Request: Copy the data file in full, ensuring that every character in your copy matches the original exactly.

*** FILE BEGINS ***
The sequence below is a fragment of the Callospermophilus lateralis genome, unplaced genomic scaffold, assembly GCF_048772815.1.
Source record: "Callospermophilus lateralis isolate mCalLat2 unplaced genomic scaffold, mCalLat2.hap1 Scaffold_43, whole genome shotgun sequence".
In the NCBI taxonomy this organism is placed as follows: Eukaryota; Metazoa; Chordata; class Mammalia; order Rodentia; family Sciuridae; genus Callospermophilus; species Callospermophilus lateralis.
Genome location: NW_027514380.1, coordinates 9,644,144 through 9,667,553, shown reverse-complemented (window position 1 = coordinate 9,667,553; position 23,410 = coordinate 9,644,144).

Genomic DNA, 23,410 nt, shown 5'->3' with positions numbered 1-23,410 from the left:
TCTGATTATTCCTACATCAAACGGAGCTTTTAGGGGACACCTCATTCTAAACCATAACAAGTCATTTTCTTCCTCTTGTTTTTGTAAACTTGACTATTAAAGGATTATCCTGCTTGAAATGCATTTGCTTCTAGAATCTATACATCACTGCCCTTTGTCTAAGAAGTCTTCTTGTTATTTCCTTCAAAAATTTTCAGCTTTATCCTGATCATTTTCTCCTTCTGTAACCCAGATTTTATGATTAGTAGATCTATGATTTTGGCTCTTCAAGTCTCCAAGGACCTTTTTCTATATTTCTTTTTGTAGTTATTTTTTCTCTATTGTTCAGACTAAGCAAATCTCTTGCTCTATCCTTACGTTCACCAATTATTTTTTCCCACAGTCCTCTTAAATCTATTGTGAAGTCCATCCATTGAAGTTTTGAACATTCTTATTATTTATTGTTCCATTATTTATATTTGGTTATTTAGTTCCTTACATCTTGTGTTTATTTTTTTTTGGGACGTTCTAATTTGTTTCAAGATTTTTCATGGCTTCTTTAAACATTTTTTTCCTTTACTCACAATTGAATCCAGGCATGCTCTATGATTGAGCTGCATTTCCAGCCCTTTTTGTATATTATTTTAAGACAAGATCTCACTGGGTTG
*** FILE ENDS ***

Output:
The sequence below is a fragment of the Callospermophilus lateralis genome, unplaced genomic scaffold, assembly GCF_048772815.1.
Source record: "Callospermophilus lateralis isolate mCalLat2 unplaced genomic scaffold, mCalLat2.hap1 Scaffold_43, whole genome shotgun sequence".
In the NCBI taxonomy this organism is placed as follows: Eukaryota; Metazoa; Chordata; class Mammalia; order Rodentia; family Sciuridae; genus Callospermophilus; species Callospermophilus lateralis.
Genome location: NW_027514380.1, coordinates 9,644,144 through 9,667,553, shown reverse-complemented (window position 1 = coordinate 9,667,553; position 23,410 = coordinate 9,644,144).

Genomic DNA, 23,410 nt, shown 5'->3' with positions numbered 1-23,410 from the left:
TCTGATTATTCCTACATCAAACGGAGCTTTTAGGGGACACCTCATTCTAAACCATAACAAGTCATTTTCTTCCTCTTGTTTTTGTAAACTTGACTATTAAAGGATTATCCTGCTTGAAATGCATTTGCTTCTAGAATCTATACATCACTGCCCTTTGTCTAAGAAGTCTTCTTGTTATTTCCTTCAAAAATTTTCAGCTTTATCCTGATCATTTTCTCCTTCTGTAACCCAGATTTTATGATTAGTAGATCTATGATTTTGGCTCTTCAAGTCTCCAAGGACCTTTTTCTATATTTCTTTTTGTAGTTATTTTTTCTCTATTGTTCAGACTAAGCAAATCTCTTGCTCTATCCTTACGTTCACCAATTATTTTTTCCCACAGTCCTCTTAAATCTATTGTGAAGTCCATCCATTGAAGTTTTGAACATTCTTATTATTTATTGTTCCATTATTTATATTTGGTTATTTAGTTCCTTACATCTTGTGTTTATTTTTTTTTGGGACGTTCTAATTTGTTTCAAGATTTTTCATGGCTTCTTTAAACATTTTTTTCCTTTACTCACAATTGAATCCAGGCATGCTCTATGATTGAGCTGCATTTCCAGCCCTTTTTGTATATTATTTTAAGACAAGATCTCACTGGGTTG